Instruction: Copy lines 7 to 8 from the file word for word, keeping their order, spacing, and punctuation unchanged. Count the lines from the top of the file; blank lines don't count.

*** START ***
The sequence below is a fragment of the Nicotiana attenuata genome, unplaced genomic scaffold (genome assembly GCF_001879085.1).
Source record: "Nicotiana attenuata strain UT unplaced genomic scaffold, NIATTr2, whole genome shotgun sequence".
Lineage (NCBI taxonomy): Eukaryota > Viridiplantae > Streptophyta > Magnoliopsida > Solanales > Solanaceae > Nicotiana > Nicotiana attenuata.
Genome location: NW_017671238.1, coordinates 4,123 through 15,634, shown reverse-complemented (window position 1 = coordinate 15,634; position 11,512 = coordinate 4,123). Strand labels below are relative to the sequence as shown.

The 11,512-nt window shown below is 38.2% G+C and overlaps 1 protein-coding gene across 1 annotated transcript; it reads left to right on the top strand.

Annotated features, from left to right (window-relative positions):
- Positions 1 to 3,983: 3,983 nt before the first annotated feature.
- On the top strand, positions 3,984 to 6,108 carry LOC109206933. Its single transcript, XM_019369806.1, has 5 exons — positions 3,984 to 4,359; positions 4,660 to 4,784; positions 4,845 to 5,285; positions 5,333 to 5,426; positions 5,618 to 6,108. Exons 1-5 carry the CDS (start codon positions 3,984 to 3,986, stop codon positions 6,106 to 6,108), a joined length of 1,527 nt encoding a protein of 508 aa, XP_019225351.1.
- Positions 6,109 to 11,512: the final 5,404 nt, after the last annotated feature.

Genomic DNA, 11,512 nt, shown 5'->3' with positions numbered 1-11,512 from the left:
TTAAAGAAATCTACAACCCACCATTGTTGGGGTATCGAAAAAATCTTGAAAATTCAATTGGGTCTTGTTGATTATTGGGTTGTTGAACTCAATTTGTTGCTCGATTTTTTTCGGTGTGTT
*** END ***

- Positions 1 to 3,983: 3,983 nt before the first annotated feature.
- On the top strand, positions 3,984 to 6,108 carry LOC109206933. Its single transcript, XM_019369806.1, has 5 exons — positions 3,984 to 4,359; positions 4,660 to 4,784; positions 4,845 to 5,285; positions 5,333 to 5,426; positions 5,618 to 6,108. Exons 1-5 carry the CDS (start codon positions 3,984 to 3,986, stop codon positions 6,106 to 6,108), a joined length of 1,527 nt encoding a protein of 508 aa, XP_019225351.1.